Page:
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Jun 16, 2010 8:26 pm


RICH TALIBAN?



There is nothing new in the US paying the bills to enrich China and Russia. But when I think that the Taliban may just get to rule this country and we will have to live with another, worse Saudi Arabia. . .

Of course, in new green oiless Obamaland we will not need minerals either. China, Russia and bribed Afghans, Not U.S., Likely to Benefit from Afghanistan's Mineral Riches:

Although the U.S. government has spent more than $940 billion on the conflict in Afghanistan since 2001, a treasure trove of mineral deposits, including vast quantities of industrial metals such as lithium, gold, cobalt, copper and iron, are likely to wind up going to Russia and China instead of American firms.

The New York Times reported Monday that U.S. officials and American geologists have found an estimated $1 trillion worth of mineral deposits that have yet to be exploited in the country. The paper said a Pentagon report called Afghanistan potentially"the Saudi Arabia of lithium," a key component in batteries for cellphones, laptop computers and eventually, a plug-in fleet of electric cars.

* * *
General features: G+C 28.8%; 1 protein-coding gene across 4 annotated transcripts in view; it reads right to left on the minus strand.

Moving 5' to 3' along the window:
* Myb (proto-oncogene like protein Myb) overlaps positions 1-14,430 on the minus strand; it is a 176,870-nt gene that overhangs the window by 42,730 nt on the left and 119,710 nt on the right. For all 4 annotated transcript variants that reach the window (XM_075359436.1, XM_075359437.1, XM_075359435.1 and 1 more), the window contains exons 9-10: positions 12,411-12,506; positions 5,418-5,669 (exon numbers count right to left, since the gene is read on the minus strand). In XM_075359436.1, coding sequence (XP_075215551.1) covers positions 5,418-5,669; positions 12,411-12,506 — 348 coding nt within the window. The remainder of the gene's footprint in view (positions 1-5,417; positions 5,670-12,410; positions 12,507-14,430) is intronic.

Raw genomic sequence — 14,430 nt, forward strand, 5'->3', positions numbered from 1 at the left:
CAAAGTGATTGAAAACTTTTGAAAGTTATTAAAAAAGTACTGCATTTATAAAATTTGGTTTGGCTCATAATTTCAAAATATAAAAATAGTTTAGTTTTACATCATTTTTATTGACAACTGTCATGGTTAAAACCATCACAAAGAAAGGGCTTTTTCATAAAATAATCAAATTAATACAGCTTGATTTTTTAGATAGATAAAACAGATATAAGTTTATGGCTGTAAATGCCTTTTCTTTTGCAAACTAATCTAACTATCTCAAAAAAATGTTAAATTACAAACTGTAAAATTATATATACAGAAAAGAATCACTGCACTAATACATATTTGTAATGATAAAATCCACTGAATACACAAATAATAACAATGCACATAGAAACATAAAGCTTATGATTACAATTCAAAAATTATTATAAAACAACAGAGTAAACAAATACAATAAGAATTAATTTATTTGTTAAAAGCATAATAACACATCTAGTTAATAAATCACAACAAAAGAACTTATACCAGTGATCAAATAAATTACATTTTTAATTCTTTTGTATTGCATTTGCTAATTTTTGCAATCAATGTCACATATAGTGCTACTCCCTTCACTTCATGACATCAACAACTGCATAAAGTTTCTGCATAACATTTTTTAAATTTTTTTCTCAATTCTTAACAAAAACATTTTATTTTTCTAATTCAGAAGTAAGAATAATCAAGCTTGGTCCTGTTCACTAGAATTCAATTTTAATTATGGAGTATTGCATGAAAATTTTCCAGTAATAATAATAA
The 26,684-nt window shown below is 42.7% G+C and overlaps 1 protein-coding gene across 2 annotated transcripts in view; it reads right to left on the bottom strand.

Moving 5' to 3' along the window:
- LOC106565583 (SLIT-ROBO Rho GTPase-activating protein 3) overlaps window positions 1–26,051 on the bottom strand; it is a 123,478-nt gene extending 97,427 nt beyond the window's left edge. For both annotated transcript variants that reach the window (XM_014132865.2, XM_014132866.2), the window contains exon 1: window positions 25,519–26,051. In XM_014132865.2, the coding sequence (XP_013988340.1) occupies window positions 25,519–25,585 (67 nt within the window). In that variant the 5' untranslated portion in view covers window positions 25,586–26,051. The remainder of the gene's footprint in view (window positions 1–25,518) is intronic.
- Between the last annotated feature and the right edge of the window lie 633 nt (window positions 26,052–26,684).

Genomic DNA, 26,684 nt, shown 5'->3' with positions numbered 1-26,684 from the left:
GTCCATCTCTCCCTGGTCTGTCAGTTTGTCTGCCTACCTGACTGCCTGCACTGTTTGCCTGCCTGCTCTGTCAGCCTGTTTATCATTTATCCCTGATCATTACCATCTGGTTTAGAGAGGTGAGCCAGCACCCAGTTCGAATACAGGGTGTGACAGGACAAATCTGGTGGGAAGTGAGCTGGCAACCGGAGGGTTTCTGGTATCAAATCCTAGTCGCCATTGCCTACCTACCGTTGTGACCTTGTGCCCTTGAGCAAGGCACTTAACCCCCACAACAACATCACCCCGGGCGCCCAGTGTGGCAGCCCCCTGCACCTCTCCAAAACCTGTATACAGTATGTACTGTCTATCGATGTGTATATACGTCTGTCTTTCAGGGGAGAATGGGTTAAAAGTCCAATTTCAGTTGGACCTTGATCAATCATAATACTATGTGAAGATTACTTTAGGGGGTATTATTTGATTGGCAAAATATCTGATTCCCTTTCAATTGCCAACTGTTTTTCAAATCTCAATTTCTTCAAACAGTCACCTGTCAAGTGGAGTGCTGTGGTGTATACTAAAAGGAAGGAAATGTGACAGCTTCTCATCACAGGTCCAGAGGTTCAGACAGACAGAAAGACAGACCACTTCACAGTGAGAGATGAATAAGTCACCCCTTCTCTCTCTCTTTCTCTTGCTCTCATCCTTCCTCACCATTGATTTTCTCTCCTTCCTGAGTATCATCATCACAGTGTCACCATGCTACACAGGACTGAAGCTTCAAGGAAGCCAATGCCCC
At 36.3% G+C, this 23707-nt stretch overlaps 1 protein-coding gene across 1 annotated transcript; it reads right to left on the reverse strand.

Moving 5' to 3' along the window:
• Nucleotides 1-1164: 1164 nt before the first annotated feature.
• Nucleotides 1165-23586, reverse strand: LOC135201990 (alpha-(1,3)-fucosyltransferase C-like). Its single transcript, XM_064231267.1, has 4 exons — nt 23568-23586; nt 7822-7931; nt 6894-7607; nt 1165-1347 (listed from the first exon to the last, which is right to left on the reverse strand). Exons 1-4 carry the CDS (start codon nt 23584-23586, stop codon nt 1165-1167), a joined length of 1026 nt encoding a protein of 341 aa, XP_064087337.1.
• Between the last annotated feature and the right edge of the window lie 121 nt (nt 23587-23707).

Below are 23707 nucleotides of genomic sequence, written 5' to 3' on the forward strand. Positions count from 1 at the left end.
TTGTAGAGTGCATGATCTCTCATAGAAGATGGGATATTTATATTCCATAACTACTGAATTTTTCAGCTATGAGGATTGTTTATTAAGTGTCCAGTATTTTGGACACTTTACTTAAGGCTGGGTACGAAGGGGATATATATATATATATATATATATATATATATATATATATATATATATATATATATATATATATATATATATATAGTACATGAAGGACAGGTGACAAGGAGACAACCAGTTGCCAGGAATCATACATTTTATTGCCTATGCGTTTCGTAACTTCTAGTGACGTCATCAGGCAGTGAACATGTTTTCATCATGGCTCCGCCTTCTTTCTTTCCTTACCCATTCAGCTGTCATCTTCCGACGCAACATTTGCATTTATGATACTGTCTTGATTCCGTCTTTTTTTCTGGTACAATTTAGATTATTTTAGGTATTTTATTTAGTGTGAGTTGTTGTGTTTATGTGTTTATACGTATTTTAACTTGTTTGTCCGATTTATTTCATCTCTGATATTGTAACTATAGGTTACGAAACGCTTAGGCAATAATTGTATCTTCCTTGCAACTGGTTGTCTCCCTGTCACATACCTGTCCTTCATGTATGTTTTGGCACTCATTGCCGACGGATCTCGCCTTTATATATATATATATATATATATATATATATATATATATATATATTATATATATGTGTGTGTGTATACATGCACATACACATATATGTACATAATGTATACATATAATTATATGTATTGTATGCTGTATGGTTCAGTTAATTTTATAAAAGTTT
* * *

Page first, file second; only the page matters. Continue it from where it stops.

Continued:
But while the United States and other North Atlantic Treaty Organization countries are providing the bulk of the security for Afghanistan -- U.S. troop levels are set to rise to 100,000 by year's end -- the firms that are profiting from the resource boom are primarily Chinese, and to a lesser extent, Russian. . . .

The Washington Post, quoting a U.S. intelligence official, reported that the Afghan minister of mines was accused of taking approximately $30 million in bribes from the Chinese company in exchange for the contract. The minister denied the charge and said the Chinese firm had offered the best deal.

Yeager produced a 78-page investigation into the Aynak deal, which he described as a"murky and insufficient tender process." He said a number of sources have come forward since the report was written to confirm that bribes were paid to Afghan officials at clandestine meetings in Dubai in the Aynak tender process.

Then, there are the nuclear Pakistani Taliban Dozens of Pakistani troops 'captured by the Taliban'

A ray of hope: Afgan civilians rise up against Taliban fighters




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